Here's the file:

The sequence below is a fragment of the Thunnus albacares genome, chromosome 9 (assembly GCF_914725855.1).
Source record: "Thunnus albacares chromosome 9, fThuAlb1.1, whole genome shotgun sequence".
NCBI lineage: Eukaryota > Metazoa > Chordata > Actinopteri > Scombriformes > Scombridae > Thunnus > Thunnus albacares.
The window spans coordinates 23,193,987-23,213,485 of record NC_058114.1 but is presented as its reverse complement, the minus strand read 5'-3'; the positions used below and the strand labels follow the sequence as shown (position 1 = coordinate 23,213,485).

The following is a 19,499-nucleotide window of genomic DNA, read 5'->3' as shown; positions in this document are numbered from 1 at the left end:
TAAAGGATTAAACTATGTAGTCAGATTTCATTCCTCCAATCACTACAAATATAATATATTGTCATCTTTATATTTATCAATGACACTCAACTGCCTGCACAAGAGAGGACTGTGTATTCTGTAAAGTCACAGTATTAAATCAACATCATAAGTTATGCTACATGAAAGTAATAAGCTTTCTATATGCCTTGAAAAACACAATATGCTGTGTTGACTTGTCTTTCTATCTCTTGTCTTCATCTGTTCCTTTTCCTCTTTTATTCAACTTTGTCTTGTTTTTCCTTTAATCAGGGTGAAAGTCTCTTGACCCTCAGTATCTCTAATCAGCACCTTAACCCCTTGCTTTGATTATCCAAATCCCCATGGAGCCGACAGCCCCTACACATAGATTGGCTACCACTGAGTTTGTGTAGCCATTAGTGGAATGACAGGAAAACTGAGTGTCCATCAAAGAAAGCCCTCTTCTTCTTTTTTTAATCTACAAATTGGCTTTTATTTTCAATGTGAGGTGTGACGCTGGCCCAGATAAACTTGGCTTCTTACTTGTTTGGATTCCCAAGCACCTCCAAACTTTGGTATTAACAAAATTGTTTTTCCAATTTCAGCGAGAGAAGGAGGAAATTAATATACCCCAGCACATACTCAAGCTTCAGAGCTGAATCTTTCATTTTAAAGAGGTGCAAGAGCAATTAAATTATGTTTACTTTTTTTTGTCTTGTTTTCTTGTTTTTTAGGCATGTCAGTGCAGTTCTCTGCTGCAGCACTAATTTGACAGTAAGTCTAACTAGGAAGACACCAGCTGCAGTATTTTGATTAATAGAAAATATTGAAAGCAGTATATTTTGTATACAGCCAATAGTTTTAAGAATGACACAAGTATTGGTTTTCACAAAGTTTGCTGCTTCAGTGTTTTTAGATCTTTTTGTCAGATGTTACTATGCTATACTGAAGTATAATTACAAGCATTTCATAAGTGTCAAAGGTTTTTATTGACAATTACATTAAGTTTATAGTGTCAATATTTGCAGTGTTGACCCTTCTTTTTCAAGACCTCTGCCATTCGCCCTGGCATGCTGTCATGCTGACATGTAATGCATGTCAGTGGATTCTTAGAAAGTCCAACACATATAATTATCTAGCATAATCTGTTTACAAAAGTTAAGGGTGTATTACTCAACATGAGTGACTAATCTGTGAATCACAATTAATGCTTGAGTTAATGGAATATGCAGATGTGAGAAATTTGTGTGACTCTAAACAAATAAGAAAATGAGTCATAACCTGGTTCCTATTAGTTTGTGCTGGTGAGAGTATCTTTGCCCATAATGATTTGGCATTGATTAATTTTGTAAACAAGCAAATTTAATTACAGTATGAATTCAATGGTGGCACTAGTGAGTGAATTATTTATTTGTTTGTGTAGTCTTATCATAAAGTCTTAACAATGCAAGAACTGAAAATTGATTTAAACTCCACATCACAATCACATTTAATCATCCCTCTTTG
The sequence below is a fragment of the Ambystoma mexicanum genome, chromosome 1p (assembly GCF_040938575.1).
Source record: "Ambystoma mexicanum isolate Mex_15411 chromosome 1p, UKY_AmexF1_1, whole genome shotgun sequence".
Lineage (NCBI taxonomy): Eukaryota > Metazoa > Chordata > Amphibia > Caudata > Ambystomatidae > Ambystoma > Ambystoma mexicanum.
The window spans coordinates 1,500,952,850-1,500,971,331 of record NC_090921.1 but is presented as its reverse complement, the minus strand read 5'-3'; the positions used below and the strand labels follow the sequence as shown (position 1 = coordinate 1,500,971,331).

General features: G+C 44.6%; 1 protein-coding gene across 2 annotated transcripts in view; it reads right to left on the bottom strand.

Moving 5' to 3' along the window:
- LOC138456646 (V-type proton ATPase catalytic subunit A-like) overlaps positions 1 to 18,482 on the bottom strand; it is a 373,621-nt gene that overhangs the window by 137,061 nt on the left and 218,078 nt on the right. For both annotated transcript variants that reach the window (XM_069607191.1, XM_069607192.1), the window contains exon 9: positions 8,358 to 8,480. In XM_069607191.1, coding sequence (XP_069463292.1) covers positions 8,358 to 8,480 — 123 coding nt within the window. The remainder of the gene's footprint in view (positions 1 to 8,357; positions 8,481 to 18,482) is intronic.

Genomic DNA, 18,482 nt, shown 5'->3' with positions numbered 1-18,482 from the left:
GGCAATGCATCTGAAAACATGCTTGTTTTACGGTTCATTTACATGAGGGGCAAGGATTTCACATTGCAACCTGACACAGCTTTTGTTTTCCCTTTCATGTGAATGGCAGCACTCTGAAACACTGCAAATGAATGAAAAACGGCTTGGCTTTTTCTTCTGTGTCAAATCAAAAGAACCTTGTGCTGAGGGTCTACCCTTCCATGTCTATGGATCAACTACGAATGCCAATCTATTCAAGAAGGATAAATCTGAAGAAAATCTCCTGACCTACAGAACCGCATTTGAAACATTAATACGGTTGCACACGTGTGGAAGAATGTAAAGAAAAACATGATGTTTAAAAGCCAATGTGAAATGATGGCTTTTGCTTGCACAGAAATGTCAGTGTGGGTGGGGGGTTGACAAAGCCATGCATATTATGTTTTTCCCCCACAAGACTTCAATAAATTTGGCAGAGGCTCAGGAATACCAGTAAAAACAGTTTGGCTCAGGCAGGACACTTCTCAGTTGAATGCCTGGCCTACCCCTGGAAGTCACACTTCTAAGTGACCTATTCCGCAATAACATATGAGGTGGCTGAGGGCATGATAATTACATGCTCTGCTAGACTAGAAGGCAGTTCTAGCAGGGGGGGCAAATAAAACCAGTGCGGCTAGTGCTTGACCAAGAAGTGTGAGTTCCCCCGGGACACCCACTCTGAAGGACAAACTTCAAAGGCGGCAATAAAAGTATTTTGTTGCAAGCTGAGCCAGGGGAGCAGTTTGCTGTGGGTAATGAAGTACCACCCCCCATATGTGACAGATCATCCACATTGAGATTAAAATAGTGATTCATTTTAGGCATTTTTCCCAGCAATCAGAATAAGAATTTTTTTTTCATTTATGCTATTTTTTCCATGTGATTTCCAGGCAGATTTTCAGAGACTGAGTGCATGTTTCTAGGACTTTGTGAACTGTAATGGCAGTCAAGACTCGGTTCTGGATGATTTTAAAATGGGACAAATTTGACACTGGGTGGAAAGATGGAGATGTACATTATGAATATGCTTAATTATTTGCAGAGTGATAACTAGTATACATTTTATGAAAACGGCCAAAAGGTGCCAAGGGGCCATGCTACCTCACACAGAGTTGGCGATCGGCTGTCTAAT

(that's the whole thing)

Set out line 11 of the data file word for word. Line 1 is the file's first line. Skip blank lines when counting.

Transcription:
General features: G+C 44.6%; 1 protein-coding gene across 2 annotated transcripts in view; it reads right to left on the bottom strand.